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Nokia's Digitalisation Scorecard: helping countries develop better frameworks

Nokia's Digitalisation Scorecard: helping countries develop better frameworks

Finnish communications and information technology giant Nokia has authored the 'Digitalisation Scorecard' under the patronage of the Broadband Commission for Sustainable Development, which seeks to help countries adopt pro-digitalising policies into their framework.

Commenting on the purpose of the report, Nokia's president and chief executive officer (CEO) Rajeev Suri noted, "It is an effort focused on helping governments assess their policy framework across multiple priority sectors, such as e-learning or the adoption of the Internet of Things (IoT) for health care."

The report, titled Working Group on the Digitalization Scorecard: Which policies and regulations can help advance digitalization aims to measure policy implementations in six countries, which are represented by high, middle and low-income nations.

In the high-income list are Finland and Singapore, middle-income is occupied by Colombia and Indonesia, while the low-income segment consist of Kenya and Pakistan.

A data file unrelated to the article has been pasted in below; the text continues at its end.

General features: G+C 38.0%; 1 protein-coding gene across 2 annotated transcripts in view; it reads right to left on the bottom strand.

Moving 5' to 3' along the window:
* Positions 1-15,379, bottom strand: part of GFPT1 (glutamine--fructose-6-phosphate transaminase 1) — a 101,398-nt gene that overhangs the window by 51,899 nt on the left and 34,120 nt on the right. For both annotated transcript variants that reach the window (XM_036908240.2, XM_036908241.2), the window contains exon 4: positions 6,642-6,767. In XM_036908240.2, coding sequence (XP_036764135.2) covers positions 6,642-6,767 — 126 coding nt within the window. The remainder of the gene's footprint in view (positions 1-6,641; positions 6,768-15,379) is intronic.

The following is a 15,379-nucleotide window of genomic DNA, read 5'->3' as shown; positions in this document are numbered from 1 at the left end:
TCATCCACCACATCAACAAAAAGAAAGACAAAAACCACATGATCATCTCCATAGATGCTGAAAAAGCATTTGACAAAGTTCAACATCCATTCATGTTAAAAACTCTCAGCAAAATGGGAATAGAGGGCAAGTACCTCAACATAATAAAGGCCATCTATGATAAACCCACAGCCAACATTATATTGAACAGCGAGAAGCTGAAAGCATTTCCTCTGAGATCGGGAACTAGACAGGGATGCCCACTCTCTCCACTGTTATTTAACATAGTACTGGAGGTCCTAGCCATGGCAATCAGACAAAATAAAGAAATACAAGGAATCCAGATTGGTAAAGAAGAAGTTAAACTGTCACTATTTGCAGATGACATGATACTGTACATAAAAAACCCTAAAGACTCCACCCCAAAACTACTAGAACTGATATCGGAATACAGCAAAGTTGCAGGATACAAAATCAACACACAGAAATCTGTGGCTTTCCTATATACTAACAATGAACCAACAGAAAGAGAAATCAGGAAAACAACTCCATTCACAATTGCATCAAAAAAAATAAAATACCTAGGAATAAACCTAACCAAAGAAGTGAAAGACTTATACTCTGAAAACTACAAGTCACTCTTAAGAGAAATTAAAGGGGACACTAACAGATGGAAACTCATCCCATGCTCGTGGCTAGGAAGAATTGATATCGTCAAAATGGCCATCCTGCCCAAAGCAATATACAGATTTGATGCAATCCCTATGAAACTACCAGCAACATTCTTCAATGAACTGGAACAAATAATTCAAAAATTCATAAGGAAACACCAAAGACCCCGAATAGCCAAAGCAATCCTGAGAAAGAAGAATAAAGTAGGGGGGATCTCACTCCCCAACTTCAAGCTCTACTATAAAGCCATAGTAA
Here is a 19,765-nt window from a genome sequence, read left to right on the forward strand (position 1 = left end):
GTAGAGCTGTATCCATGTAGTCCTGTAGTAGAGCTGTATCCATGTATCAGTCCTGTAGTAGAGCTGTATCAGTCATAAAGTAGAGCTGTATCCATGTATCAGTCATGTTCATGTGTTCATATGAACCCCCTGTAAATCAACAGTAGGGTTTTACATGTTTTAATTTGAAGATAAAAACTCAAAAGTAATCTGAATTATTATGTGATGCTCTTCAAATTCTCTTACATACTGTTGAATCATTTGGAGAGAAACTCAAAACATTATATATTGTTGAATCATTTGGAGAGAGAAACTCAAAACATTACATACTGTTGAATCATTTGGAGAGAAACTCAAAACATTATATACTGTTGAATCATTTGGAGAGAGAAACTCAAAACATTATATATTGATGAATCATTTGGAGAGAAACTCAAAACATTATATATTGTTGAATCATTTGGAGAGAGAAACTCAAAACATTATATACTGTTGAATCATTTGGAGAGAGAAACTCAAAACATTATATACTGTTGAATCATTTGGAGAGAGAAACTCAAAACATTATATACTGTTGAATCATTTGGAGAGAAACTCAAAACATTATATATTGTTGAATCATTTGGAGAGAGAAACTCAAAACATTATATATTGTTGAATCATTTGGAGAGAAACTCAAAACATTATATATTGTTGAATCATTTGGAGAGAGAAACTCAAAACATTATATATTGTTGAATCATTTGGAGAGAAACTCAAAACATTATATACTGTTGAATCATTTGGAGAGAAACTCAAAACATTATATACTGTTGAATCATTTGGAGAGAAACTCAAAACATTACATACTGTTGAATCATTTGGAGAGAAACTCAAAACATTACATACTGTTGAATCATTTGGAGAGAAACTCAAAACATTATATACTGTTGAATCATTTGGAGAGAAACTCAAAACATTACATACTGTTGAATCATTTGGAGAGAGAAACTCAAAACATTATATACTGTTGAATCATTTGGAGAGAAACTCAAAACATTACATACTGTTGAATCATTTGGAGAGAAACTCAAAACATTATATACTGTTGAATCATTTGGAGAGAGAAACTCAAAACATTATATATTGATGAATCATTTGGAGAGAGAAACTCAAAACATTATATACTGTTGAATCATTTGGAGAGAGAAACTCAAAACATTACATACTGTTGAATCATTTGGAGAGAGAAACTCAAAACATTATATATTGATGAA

"Every country covered in the scorecard shows a strong ambition in digitalization, a desire to succeed, and specific policy and regulatory initiatives," reads the report.

The scorecard reviews five sectors, namely agriculture, education, healthcare, government and transportation.

Through a colour-coding system, the policies' effectiveness on particular sectors is highlighted. Blue indicates that an enabling policy or regulation is in place, yellow shows that an enabling policy or regulation is planned, pink displays areas where blocking policies are planned but regulation is missing, while red point out blocking policies which are in place but are not regulated.

For instance, in evaluating Pakistan's agricultural sector's willingness to digitise, the report notes that the country has improved supply and demand planning through the use of digital technologies by adopting policies which have enabled the capture of accurate agriculture-related information.

Marking the issue blue, the literature in particular cites publications by the Federal Agricultural and Livestock Product Marketing and Grading Department, which issues the prices of 24 essential items from 11 markets through the press and radio on a monthly basis.

Similarly, the report paints e-learning quality and accreditation as pink, noting that there is no regulation governing the procedure despite the National Technology Council under the Higher Education Commission (HEC) having been established to monitor the quality of educational degrees and certifications provided by universities.

Addressing the purpose of the report, the document reads, "The purpose of this study is to encourage a critical revision of policy and regulatory frameworks, to map where regulations may create obstacles to the digitalization of a country’s priority sectors – or where necessary policies and regulations are missing."

"The report aims to present concrete examples of policy actions taken by some countries that have succeeded in digitalization so that those can be replicated by other countries where appropriate"

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